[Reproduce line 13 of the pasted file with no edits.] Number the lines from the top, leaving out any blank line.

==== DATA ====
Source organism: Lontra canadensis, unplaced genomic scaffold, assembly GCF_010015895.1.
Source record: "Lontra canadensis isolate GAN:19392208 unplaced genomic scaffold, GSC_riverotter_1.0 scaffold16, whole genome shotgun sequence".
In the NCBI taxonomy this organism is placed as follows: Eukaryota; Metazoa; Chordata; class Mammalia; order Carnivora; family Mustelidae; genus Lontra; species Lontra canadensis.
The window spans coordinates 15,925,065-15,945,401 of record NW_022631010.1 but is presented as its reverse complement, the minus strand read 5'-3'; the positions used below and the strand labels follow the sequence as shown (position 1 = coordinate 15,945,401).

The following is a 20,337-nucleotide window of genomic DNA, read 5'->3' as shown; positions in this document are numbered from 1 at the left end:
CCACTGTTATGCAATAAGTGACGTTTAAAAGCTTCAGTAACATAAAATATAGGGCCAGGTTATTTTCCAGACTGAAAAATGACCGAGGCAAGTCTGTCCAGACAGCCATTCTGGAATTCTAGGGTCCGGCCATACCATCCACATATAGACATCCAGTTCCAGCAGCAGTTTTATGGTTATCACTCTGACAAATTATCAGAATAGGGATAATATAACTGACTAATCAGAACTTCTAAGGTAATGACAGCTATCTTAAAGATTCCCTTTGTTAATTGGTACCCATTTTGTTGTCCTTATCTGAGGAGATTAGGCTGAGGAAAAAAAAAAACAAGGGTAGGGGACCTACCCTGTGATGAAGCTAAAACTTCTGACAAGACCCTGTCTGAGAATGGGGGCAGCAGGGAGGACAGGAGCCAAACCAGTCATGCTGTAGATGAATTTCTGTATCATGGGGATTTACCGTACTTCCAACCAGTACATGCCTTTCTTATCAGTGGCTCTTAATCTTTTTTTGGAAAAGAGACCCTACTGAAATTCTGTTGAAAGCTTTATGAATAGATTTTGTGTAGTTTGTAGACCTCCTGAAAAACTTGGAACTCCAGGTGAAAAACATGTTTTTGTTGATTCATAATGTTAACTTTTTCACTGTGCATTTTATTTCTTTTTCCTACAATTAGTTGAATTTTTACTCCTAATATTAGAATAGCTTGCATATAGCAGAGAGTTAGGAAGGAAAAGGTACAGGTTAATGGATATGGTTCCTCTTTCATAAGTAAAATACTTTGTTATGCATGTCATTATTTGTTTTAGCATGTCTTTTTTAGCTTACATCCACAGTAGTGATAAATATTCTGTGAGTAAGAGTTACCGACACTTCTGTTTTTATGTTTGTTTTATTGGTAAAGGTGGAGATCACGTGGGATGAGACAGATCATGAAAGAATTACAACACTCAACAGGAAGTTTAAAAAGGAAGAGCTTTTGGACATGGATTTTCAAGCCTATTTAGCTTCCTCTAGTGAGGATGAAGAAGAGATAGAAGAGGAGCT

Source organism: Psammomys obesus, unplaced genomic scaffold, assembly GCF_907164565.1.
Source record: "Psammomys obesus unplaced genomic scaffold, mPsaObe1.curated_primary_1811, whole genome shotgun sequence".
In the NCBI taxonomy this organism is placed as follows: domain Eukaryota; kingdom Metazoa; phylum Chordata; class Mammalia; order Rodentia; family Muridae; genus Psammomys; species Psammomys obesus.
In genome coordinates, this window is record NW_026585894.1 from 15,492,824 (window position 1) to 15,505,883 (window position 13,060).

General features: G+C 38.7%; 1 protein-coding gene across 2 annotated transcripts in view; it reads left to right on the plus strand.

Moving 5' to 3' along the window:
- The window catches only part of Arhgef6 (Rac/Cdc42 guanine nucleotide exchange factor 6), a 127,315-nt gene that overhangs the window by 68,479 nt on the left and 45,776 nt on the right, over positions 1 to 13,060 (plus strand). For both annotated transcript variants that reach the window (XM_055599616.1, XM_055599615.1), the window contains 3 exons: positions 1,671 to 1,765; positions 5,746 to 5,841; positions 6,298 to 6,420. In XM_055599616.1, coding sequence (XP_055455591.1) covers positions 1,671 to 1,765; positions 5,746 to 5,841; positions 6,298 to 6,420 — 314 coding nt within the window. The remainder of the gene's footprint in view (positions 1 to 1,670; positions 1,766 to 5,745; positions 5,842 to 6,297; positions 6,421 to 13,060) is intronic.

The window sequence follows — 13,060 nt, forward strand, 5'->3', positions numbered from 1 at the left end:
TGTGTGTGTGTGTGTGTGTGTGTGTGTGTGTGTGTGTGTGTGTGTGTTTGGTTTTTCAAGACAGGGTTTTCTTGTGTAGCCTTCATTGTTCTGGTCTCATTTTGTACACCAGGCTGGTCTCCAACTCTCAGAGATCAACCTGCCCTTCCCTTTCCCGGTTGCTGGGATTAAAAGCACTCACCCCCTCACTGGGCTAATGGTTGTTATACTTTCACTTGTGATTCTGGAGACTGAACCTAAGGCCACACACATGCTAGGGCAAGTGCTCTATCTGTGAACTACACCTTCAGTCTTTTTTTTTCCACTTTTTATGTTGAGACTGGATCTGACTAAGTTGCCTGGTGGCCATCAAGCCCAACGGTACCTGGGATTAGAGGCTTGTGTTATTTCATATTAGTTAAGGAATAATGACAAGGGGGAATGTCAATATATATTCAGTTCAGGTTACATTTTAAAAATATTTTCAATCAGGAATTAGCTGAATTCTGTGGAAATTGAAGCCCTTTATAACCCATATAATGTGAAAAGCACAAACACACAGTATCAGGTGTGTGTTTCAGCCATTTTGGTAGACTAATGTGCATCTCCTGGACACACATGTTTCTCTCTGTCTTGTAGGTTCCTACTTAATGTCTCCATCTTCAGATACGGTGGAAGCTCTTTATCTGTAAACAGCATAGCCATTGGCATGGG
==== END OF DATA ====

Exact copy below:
- The window catches only part of Arhgef6 (Rac/Cdc42 guanine nucleotide exchange factor 6), a 127,315-nt gene that overhangs the window by 68,479 nt on the left and 45,776 nt on the right, over positions 1 to 13,060 (plus strand). For both annotated transcript variants that reach the window (XM_055599616.1, XM_055599615.1), the window contains 3 exons: positions 1,671 to 1,765; positions 5,746 to 5,841; positions 6,298 to 6,420. In XM_055599616.1, coding sequence (XP_055455591.1) covers positions 1,671 to 1,765; positions 5,746 to 5,841; positions 6,298 to 6,420 — 314 coding nt within the window. The remainder of the gene's footprint in view (positions 1 to 1,670; positions 1,766 to 5,745; positions 5,842 to 6,297; positions 6,421 to 13,060) is intronic.